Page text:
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I am just starting C++. I am a bit confused about the return type of assignment and dereference operator. I am following the book C++ Primer. At various occasions, the author says that the return type of assignment operator is reference to the type of left hand operand but later on, he says that the return type is the type of the left hand operand. I have referred C++11 Standard Sec. 5.17, where the return type is described as "lvalue referring to left hand operand".

Similarly, I can't figure out whether dereference returns the pointed-to object or the reference to the object.

Are these statements equivalent? If so, then how? Any explanation would be appreciated.

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    Plz everyone take note. thanks for all the replies but i did not mean to ask about operator overloading. i m not there yet, i was just asking about assignment operation built in the language. – rahul1210 Mar 8 '13 at 11:53
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The standard correctly defines the return type of an assignment operator. Actually, the assignment operation itself doesn't depend on the return value - that's why the return type isn't straightforward to understanding.

The return type is important for chaining operations. Consider the following construction: a = b = c;. This should be equal to a = (b = c), i.e. c should be assigned into b and b into a. Rewrite this as a.operator=(b.operator=(c)). In order for the assignment into a to work correctly the return type of b.operator=(c) must be reference to the inner assignment result (it will work with copy too but that's just an unnecessary overhead).

The dereference operator return type depends on your inner logic, define it in the way that suits your needs.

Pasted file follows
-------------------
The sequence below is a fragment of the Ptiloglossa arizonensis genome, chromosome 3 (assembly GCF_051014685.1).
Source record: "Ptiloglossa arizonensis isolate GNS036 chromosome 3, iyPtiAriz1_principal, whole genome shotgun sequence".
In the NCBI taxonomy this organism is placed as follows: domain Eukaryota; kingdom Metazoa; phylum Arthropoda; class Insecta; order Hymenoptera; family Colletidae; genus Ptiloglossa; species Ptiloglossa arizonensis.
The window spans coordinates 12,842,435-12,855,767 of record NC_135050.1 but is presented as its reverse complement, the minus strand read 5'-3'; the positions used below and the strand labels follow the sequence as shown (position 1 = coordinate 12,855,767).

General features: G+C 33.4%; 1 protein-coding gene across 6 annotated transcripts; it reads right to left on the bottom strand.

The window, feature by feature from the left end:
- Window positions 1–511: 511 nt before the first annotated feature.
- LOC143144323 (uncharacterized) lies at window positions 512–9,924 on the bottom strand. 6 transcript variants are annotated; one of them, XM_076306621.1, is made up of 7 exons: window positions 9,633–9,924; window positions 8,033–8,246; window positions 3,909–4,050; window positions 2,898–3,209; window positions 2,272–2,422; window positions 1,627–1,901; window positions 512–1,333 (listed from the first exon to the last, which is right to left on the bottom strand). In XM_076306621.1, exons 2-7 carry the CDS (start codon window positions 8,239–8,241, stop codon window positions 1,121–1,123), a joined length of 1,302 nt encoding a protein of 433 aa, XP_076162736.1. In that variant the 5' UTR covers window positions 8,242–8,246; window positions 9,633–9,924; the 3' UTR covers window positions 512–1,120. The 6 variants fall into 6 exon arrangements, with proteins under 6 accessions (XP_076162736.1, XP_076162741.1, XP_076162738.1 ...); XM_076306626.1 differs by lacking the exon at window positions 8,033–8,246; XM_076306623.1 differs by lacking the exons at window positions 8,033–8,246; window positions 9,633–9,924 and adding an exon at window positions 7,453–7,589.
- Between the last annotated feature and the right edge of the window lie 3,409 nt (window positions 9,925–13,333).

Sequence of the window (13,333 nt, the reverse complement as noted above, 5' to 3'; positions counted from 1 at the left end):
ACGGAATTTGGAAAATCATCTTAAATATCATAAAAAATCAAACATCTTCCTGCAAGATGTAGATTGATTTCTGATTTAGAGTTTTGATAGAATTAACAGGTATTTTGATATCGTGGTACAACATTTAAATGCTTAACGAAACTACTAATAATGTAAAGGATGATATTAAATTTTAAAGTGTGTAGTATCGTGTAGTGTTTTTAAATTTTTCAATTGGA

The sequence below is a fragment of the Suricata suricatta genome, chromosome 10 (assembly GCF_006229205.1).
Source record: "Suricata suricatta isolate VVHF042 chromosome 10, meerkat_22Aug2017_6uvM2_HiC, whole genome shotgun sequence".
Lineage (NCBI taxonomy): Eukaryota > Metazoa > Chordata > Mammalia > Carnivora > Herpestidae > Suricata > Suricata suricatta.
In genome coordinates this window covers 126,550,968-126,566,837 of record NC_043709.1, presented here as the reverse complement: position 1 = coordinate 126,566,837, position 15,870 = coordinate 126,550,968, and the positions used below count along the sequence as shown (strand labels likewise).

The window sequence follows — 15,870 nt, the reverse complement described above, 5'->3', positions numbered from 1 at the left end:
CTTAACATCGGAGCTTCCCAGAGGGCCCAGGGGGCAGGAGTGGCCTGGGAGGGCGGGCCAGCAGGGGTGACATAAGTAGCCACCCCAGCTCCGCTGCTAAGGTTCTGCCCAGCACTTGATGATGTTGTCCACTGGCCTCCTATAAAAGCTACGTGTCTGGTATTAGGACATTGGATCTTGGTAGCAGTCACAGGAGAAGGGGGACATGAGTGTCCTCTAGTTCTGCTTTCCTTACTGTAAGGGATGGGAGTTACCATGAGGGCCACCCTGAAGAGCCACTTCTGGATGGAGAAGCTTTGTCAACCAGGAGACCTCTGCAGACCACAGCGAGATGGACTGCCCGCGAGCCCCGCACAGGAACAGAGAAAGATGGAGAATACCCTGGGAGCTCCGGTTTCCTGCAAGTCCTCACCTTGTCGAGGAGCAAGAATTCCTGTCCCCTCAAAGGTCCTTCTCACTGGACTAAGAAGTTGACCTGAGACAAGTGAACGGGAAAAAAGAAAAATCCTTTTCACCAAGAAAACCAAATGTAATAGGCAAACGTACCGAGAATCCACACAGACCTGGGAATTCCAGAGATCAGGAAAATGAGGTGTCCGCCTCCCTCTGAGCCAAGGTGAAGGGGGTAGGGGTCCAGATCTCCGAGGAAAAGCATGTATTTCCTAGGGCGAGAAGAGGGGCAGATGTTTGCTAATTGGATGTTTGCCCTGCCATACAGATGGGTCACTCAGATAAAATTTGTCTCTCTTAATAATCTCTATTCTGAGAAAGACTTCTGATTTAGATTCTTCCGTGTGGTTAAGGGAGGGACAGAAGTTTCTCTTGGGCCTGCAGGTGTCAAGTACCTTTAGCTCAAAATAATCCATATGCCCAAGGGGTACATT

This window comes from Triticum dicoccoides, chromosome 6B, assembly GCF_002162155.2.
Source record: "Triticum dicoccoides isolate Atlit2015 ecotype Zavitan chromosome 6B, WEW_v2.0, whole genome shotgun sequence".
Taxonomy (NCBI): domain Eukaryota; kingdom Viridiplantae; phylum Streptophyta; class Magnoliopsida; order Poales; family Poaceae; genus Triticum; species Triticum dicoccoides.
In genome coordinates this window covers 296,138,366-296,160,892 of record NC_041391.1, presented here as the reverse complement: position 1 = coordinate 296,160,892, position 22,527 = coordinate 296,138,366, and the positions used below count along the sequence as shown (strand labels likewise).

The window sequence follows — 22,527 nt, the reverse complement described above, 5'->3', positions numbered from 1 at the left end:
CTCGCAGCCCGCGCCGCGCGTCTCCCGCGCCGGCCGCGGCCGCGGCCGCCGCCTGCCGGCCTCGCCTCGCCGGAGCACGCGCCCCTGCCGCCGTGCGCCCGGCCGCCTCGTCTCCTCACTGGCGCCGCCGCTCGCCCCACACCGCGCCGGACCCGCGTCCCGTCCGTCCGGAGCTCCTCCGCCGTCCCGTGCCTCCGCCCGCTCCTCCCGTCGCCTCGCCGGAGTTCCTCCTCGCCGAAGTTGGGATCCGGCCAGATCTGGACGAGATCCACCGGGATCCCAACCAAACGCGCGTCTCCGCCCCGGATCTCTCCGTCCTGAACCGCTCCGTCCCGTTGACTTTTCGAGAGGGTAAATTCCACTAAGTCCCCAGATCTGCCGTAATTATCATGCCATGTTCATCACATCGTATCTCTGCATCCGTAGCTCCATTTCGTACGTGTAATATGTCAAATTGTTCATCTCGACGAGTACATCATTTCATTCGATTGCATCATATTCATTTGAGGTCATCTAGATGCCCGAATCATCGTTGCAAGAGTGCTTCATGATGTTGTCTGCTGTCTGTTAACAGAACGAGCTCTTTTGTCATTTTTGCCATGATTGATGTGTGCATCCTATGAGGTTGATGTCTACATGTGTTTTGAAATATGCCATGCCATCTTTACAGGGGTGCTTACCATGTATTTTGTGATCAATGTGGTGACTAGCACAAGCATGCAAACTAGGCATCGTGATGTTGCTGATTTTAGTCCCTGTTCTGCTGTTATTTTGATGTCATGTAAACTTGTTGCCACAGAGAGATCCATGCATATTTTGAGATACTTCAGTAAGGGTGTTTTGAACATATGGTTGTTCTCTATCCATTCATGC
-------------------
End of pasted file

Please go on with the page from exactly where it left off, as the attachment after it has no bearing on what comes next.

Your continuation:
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    "The standard correctly defines the return type of an assignment operator" - how? – Luchian Grigore Mar 8 '13 at 11:53
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    @LuchianGrigore as OP has quoted: C++11 Standard Sec. 5.17, where the return type is described as "lvalue referring to left hand operand". – SomeWittyUsername Mar 8 '13 at 11:58
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    This last comment is already more useful than the whole answer. – Javi V Mar 7 '16 at 12:43
9

They can both be anything, but usually operator = returns the current object by reference, i.e.

A& A::operator = ( ... )
{
   return *this;
}

And yes, "reference to the type of left hand operand" and "lvalue referring to left hand operand" mean the same thing.

The dereference operator can have basically any return type. It mostly depends on the logic of the program, because you're overloading the operator that applies to an object, not to a pointer to the object. Usually, this is used for smart pointers, or iterators, and return the object they wrap around:

struct smart_ptr
{
   T* innerPtr;
   T* smart_ptr::operator* ()
   {
      return innerPtr;
   }
}

smart_ptr p; 
T* x = *p;  
  • Can you please expand on the "lvalue referring to left hand operand" meaning the same as "reference to the type of left hand operand". Is reference an lvalue? – rahul1210 Mar 8 '13 at 11:49
  • @user2148032 yes, a reference is an lvalue. The left hand operand is the object itself (because x = y has the left hand operand x). – Luchian Grigore Mar 8 '13 at 11:51
  • thanks i think i got it – rahul1210 Mar 8 '13 at 11:56
1

I have seen similar issues, but I guess it would be best to use

X& X::operator=(const X&);

Using this, you will be able to reuse the object in a chain-assignment.

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